Hurtado is relying on other interpretations of the text. Not what Philo is reading in this text. And since we are interpreting Philo, we need to examine what Philo is reading out of this text. That’s the whole point. And again, the coincidence that Philo is connecting his Son of God and High Priest to Zechariah 6, which mentions a Son of God and High Priest named Jesus, is just too much of a coincidence to believe an accident. In fact reading Philo as understanding the Jesus son of God and High Priest in Zechariah 6 as not the Anatolê figure he identifies with the archangelic Son of God and High Priest, requires several coincidences:
- That Philo would argue it’s not weird to call the figure in Zechariah 6 the Rising one, because that correctly describes the archangelic God’s Son (and, we know, High Priest), when he thinks the Anatolê figure in Zechariah 6 is not the one there identified as God’s Son and High Priest. That’s extremely weird. And improbable on its face. That Philo would use that argument, then makes no sense.
- That Philo would argue it’s not weird to call the figure in Zechariah 6 the Rising one, because that correctly describes the archangelic God’s Son (and, we know, High Priest), when he thinks the Anatolê figure in Zechariah 6 is not the one there identified as God’s Son and High Priest. Yet by complete chance accident, the very same verse has someone else in it who just “happens” to be described as the Son of God and High Priest. That is an odd coincidence. And odd coincidences are by definition improbable.
- That Philo would here and elsewhere assign numerous very strange attributes to an archangel that just happen to be exactly the same weird attributes assigned to the early Christian Jesus, including being Son of God (and God’s High Priest), and then say this archangel is discussed in this verse in Zechariah. Yet by complete chance accident, the very same verse has someone else in it who just “happens” to be described as the Son of God and High Priest also named Jesus. The same name as Paul’s archangel, whom Paul and Hebrews assign all the same weird attributes, including being the cosmic Son of God and High Priest. That is an amazing coincidence. And amazing coincidences are by definition improbable.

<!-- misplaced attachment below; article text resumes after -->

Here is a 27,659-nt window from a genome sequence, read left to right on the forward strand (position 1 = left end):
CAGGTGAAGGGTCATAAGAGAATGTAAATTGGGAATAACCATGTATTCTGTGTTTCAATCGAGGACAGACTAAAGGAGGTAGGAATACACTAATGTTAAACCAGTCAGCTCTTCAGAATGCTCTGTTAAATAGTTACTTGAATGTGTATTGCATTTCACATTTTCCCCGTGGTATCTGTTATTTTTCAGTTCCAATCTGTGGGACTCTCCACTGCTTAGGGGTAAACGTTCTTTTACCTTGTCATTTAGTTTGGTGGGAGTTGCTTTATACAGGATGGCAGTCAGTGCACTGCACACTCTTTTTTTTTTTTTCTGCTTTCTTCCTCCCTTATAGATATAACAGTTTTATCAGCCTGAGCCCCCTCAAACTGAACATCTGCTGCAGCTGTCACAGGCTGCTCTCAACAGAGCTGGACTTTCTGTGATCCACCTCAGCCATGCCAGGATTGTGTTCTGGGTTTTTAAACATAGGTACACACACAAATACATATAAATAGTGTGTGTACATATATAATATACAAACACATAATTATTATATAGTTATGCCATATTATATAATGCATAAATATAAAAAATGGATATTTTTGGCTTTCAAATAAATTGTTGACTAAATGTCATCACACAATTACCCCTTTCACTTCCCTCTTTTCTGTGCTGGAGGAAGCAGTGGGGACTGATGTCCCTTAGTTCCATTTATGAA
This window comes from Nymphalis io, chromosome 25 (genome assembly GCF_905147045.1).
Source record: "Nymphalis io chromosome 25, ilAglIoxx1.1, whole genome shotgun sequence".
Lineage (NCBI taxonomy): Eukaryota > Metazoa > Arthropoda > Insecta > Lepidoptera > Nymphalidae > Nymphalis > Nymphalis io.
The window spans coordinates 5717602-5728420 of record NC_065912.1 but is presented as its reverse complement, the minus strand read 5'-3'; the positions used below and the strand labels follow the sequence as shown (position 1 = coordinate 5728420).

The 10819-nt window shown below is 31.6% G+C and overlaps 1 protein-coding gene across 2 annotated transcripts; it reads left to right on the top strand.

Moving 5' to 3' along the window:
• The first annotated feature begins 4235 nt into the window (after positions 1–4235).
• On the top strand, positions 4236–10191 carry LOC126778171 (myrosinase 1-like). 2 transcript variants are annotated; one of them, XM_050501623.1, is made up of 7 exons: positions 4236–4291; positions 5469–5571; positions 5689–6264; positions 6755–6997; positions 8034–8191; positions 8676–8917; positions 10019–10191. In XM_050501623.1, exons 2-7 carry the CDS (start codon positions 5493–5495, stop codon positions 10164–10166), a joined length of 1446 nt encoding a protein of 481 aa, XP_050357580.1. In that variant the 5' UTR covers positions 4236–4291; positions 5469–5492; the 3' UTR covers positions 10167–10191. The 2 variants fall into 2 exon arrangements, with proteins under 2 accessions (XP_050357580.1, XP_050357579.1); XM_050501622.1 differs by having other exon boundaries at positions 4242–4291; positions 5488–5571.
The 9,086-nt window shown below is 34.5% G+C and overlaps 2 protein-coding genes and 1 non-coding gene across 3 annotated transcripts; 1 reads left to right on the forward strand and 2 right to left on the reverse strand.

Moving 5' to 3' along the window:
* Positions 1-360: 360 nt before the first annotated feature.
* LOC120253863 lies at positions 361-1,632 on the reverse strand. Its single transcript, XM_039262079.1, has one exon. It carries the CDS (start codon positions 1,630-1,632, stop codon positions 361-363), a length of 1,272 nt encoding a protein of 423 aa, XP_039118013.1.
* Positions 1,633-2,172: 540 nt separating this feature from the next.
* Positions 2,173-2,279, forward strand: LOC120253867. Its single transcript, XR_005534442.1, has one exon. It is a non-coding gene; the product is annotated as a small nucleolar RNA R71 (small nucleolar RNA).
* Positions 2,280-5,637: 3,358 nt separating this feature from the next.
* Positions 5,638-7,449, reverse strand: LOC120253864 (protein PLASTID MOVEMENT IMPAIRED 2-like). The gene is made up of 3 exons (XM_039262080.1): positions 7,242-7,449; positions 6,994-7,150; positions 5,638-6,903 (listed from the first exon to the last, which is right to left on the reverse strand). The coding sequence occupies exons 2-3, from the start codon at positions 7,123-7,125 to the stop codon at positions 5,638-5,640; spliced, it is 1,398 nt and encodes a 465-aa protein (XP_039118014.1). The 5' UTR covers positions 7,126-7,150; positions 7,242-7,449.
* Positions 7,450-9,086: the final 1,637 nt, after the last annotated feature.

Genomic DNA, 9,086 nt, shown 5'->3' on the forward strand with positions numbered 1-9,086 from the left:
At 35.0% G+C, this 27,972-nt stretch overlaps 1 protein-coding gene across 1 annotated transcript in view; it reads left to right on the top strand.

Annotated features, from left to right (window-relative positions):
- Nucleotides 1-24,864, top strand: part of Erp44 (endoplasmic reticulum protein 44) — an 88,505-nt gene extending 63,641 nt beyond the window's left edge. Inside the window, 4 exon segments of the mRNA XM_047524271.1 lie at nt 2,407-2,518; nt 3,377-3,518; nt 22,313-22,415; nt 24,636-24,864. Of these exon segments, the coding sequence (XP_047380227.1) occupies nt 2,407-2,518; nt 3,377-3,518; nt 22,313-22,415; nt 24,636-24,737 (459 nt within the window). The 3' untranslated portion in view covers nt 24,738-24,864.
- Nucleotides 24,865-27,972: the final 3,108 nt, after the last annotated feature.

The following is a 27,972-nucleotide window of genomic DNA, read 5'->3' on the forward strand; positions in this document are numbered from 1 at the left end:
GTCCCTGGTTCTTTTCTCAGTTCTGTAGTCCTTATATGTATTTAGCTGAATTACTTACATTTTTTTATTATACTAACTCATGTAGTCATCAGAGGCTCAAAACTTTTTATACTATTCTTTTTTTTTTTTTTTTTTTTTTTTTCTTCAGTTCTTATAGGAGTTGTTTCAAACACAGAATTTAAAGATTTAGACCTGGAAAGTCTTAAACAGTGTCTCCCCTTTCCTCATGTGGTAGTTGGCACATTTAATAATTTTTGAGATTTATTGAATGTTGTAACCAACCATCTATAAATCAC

So, to believe that Philo did not interpret this verse as being about the same person—to insist, instead, that Philo thought the Anatolê was someone else, like the king Zerubbabel, and not the Jesus Son of God and High Priest being told this in that passage—requires assuming three bizarre and thus improbable coincidences. Whereas to believe that Philo is reading this passage as all about the same person (regardless of how other interpreters ever read it), does not require any of those coincidences, and thus does not accumulate any of those improbabilities.
One can say similar things about all the ensuing apologetic nonsense people then fabricate off the cuff to try and avoid this conclusion, such as:
- Philo not knowing what Zerabbabel means in Hebrew (even translitterated into Greek), requires the extremely improbable assumption, contrary-to-well-established-fact, that Philo didn’t know Hebrew or the meaning of Hebrew names, not even of scripturally significant persons, or out of some kind of dementia forgot them whenever he read those names off in Greek.
- Philo not knowing he was quoting Zechariah 6 or what else was in the passage, requires the extremely improbable assumption, contrary-to-well-established-fact, that Philo, then one of the world’s leading experts on the scriptures, didn’t know those scriptures like the back of his hand and never checked or knew where the quoted line came from.
Similarly, it is irrelevant that Philo only gives this example because he’s elucidating the deeper meaning of words used in the Tower of Babel story, because why he is using this example is not relevant to what the example tells us about Jewish angelology. Just like when Paul says Christians were baptizing living persons on behalf of the dead: it does not matter why he brings that up; the fact that he mentions it, tells us something about Christian beliefs and practices regarding baptism. Namely, that they were parallel to mystery cult baptism: we have pre-Christian inscriptions establishing that the same peculiar practice of baptism for the dead (to secure someone a post-mortem salvation) was a feature of the Bacchic mysteries. Another “strange coincidence.”